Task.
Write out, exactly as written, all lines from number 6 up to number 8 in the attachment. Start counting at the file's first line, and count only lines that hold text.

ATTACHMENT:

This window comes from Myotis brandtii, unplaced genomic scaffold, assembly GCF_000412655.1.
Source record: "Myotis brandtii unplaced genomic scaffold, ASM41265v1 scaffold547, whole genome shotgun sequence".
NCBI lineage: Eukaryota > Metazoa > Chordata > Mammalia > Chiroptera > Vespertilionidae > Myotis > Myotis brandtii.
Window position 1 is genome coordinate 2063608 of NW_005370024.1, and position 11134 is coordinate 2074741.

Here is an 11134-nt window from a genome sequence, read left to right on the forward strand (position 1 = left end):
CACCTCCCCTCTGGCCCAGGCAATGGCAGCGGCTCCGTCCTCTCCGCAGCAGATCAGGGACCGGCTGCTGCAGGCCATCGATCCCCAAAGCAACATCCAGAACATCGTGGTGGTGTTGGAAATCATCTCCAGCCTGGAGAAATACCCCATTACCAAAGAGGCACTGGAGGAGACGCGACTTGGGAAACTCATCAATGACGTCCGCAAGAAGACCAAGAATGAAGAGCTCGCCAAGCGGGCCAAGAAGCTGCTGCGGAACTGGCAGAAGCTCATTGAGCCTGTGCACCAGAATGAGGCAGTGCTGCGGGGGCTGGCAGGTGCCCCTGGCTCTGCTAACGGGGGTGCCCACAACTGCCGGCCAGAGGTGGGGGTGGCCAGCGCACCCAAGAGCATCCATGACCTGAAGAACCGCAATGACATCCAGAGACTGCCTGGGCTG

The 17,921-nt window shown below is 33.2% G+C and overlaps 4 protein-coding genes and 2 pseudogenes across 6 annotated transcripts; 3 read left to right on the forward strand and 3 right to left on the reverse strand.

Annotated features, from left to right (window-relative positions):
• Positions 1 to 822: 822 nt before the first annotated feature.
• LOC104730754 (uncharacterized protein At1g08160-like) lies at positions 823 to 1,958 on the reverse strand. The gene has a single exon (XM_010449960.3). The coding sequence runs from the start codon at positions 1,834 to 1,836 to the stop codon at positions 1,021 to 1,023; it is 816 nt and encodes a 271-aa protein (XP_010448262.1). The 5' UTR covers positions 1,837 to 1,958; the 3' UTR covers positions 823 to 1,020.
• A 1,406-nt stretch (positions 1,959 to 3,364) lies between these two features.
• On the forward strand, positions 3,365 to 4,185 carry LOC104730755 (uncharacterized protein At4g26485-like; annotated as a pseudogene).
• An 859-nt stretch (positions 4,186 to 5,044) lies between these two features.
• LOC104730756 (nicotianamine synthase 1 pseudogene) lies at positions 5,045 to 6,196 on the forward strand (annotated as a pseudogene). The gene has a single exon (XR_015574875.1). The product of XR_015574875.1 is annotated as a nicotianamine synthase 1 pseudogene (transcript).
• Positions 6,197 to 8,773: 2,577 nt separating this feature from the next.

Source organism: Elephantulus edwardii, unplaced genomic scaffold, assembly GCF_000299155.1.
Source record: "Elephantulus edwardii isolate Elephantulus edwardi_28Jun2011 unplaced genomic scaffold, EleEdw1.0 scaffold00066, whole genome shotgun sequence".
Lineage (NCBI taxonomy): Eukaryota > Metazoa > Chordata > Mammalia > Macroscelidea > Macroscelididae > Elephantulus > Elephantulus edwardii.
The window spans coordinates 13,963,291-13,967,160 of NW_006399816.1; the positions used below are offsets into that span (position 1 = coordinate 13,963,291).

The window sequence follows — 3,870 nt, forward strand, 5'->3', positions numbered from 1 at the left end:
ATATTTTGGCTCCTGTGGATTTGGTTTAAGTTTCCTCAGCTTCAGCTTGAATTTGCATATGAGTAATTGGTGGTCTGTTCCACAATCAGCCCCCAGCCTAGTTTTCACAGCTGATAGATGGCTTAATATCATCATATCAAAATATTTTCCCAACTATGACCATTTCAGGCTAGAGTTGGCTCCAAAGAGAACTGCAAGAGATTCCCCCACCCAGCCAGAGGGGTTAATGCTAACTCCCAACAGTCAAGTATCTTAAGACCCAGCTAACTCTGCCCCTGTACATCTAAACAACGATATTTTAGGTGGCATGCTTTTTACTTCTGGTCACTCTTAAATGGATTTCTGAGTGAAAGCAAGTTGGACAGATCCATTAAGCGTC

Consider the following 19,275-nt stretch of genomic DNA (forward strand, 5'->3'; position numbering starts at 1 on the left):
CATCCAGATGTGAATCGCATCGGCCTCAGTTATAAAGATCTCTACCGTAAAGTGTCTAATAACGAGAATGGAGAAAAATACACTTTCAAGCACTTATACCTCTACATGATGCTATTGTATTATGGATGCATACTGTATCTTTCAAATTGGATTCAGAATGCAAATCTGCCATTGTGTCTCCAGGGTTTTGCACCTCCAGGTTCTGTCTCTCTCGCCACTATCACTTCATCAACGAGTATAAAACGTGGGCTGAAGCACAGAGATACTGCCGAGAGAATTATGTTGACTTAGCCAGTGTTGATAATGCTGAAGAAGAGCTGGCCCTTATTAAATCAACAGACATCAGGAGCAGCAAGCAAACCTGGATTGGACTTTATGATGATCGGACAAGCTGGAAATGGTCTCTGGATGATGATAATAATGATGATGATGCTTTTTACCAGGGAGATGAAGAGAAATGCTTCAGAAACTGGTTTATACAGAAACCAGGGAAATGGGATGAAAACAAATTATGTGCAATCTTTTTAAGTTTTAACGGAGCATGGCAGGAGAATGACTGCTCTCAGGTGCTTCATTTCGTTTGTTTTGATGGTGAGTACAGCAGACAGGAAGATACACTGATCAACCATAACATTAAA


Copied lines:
CACCTCCCCTCTGGCCCAGGCAATGGCAGCGGCTCCGTCCTCTCCGCAGCAGATCAGGGACCGGCTGCTGCAGGCCATCGATCCCCAAAGCAACATCCAGAACATCGTGGTGGTGTTGGAAATCATCTCCAGCCTGGAGAAATACCCCATTACCAAAGAGGCACTGGAGGAGACGCGACTTGGGAAACTCATCAATGACGTCCGCAAGAAGACCAAGAATGAAGAGCTCGCCAAGCGGGCCAAGAAGCTGCTGCGGAACTGGCAGAAGCTCATTGAGCCTGTGCACCAGAATGAGGCAGTGCTGCGGGGGCTGGCAGGTGCCCCTGGCTCTGCTAACGGGGGTGCCCACAACTGCCGGCCAGAGGTGGGGGTGGCCAGCGCACCCAAGAGCATCCATGACCTGAAGAACCGCAATGACATCCAGAGACTGCCTGGGCTG

The 17,921-nt window shown below is 33.2% G+C and overlaps 4 protein-coding genes and 2 pseudogenes across 6 annotated transcripts; 3 read left to right on the forward strand and 3 right to left on the reverse strand.

Annotated features, from left to right (window-relative positions):